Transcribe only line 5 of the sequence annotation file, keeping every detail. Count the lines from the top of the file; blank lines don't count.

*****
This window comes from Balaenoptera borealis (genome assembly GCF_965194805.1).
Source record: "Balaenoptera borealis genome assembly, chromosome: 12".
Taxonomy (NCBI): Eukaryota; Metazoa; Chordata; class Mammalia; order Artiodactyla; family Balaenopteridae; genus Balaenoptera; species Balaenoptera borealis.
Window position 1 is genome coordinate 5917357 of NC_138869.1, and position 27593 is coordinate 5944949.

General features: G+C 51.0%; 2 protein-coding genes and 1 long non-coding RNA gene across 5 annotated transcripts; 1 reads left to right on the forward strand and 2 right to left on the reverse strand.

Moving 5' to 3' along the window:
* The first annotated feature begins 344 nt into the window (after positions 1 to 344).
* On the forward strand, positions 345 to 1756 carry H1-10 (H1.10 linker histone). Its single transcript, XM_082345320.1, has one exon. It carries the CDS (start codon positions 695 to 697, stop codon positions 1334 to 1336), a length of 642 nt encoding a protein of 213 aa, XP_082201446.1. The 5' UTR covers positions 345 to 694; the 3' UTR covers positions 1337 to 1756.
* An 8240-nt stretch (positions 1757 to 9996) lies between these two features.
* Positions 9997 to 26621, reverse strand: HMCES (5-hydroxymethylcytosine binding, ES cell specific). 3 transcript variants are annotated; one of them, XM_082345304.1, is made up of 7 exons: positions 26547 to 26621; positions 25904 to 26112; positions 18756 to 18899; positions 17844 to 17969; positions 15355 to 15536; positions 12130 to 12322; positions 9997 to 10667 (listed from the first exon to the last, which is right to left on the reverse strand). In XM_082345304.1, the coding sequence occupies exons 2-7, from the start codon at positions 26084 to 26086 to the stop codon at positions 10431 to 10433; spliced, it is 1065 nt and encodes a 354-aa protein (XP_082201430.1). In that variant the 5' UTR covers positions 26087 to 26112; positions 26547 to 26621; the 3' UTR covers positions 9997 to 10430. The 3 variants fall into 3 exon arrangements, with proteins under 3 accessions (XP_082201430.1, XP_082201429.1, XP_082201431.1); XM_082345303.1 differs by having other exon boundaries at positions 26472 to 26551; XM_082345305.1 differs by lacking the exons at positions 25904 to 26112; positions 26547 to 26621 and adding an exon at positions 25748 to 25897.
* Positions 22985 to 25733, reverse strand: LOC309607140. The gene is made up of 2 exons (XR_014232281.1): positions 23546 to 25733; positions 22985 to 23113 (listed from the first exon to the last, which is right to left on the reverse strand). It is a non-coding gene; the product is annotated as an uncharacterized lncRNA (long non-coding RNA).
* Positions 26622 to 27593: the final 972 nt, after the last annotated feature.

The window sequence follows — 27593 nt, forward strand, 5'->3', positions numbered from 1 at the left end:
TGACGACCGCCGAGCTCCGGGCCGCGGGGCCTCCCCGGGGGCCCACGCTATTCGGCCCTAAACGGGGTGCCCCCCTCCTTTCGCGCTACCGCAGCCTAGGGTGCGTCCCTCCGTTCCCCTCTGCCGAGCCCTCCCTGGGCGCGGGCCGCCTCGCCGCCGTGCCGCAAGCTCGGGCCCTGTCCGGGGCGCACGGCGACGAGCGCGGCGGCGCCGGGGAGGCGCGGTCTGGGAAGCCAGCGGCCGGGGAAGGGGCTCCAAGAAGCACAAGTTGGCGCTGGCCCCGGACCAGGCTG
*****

General features: G+C 51.0%; 2 protein-coding genes and 1 long non-coding RNA gene across 5 annotated transcripts; 1 reads left to right on the forward strand and 2 right to left on the reverse strand.